Economists, Bankers Look Beyond GM

YOUNGSTOWN, Ohio – Economists and bankers agree that although the anticipated loss in March of the General Motors Lordstown plant and the shutdowns of its suppliers would be devastating, it would not be a fatal blow, they say.

Most of Huntington National Bank area business clients “feel very good” about 2019, says Bill Shivers, regional president for Mahoning Valley and Canton regions of the bank. Many of them are looking for employees to fulfill orders.

The regional economy last year was “doing fairly well with … backward-facing indicators,” such as the unemployment rate, adds Bill Adams, the Ohio economist with PNC Financial Services.

The unemployment rate in December for the Youngstown-Warren-Boardman Metropolitan Statistical Area, which covers Mahoning and Trumbull counties and Mercer County, Pa., was 6%, up from November’s 5.3%. “[November was] close to the lowest it’s been since before the Great Recession,” Adams says.

Overall, private-sector employment has gone down between half and one percentage point and 1% on average every year for the past decade, says A.J. Sumell, economics professor at Youngstown State University. That hasn’t affected overall unemployment rates because of people exiting the local workforce from retirement or leaving the area for other opportunities.

“I wouldn’t necessarily expect that trend to change in 2019,” Sumell says. “We’ll hold relatively steady at 220,000 private-sector workers in the metropolitan area, which we’ve been fairly close to for the past five years.”

Locally, manufacturing employment saw a modest year-over-year increase, in part because the full effects of the loss of the second shift at GM Lordstown hadn’t been felt, Sumell says. Mining and construction also saw a 2.5% increase in employment, he says.

“You see Vallourec still continuing to hire and they still plan to hire more going into 2019. So they’ve been able to pick up some of the slack,” he says. “Some of the smaller manufacturers also increased the number of employees in 2018.”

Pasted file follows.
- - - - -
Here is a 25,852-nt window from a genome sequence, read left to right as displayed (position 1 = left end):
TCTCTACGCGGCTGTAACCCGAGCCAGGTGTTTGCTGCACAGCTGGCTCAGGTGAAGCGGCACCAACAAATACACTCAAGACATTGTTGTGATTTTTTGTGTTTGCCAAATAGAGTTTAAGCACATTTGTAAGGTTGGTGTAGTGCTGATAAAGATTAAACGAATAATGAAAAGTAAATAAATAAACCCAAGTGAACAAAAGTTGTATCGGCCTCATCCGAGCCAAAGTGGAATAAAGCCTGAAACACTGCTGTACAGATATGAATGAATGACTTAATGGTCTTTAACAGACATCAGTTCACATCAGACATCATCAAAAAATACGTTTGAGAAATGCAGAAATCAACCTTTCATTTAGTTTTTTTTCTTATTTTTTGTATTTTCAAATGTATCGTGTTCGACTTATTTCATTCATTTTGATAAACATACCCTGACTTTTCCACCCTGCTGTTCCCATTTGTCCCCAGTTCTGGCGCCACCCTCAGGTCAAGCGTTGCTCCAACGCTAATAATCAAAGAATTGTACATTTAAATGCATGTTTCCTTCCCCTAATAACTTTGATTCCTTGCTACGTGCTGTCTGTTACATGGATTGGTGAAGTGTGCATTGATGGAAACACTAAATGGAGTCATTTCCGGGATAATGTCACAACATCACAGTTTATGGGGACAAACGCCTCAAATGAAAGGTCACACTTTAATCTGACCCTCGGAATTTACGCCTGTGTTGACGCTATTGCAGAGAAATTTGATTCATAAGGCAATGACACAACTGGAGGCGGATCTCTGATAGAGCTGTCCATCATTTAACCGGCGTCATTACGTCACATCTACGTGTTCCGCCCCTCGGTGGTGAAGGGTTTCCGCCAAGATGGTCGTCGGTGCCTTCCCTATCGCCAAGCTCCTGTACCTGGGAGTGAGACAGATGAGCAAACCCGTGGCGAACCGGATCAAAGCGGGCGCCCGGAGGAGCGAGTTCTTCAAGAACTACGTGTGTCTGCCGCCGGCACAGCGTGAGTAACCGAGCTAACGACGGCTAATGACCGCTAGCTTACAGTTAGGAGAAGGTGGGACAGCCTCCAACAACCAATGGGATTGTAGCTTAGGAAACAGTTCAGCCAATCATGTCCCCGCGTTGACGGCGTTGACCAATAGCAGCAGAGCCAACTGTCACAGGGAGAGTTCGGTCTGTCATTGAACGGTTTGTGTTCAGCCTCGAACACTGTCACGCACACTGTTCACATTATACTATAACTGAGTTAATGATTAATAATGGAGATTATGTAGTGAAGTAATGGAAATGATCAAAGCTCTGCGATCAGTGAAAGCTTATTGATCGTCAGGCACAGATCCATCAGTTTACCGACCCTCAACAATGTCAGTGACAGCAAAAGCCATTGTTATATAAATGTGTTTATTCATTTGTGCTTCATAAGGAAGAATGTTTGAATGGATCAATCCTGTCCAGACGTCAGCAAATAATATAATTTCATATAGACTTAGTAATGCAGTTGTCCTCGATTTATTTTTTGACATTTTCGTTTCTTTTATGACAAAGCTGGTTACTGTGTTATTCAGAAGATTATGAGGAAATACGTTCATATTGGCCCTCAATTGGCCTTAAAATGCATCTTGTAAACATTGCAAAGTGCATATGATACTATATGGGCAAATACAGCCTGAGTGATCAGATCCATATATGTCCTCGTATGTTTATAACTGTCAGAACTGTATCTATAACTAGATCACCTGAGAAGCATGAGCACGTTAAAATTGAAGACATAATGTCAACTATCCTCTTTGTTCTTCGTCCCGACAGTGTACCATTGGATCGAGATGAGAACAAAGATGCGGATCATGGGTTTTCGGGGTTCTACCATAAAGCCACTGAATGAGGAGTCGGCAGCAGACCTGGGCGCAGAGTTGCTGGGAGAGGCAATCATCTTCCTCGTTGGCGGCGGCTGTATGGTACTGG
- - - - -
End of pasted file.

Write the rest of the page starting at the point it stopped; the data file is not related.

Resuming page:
The national economy is growing at a “healthy rate,” having added 304,000 jobs in January, says Abdi Shaeye, economics professor at Kent State University. In 2018, oil and gas, transportation, trades, health and education, as well as manufacturing, all contributed to the economic growth of the region, he says.

An unexpected shock to an economy that depends on as few sectors historically as the Mahoning Valley “could have huge consequences for the livelihoods of people,” a vulnerability that diversifying the economy and improving infrastructure “might partially remove,” Shaeye says.

The overall economy is “doing quite well,” and even areas that are “close” to the Mahoning Valley are getting new areas of economic growth, affirms George Mokrzan, director of economics for Huntington National Bank.

Interest rate hikes – and the rate at which those increases occurred – tempered expected economic growth in 2018, and stock-market behavior during the fourth quarter frightened many investors, observes Michael Schrock, Mahoning Valley regional president for Chemical Bank.

“People sat back and watched what was happening,” he says. “They’re still trying to see.”

Many discussions about growth occurred during the first quarter of 2018, when people were excited about the newly approved tax reform legislation, Schrock says. “You had that bubble of excitement from January to May,” he says. That excitement leveled off in the third and fourth quarters because of uncertainty over the outcome of the midterm elections and how the results would affect business.

“Paralysis in Washington” likely will continue this year and into 2020, which can affect businesses as much as it does individuals, YSU’s Sumell says.

“To the economy, uncertainty always is a negative because people might have plans, but then with this uncertainty they just don’t execute those plans,” he says. “They need more information before making those decisions.”

PNC’s Adams disagrees. Political gridlock should not be “a huge problem” for business decision-making or the economy more broadly, he says.

“The broader issue for us is the temporary stimulus we got from tax cuts and higher government spending in 2018 and the first half of 2019 are going to start wearing off by the end of this year. And interest rates are higher,” Adams explains. “That is holding back demand for autos and for housing nationally and that is going to contribute to a somewhat slower pace of economic growth in the second half of 2019 and going into 2020.”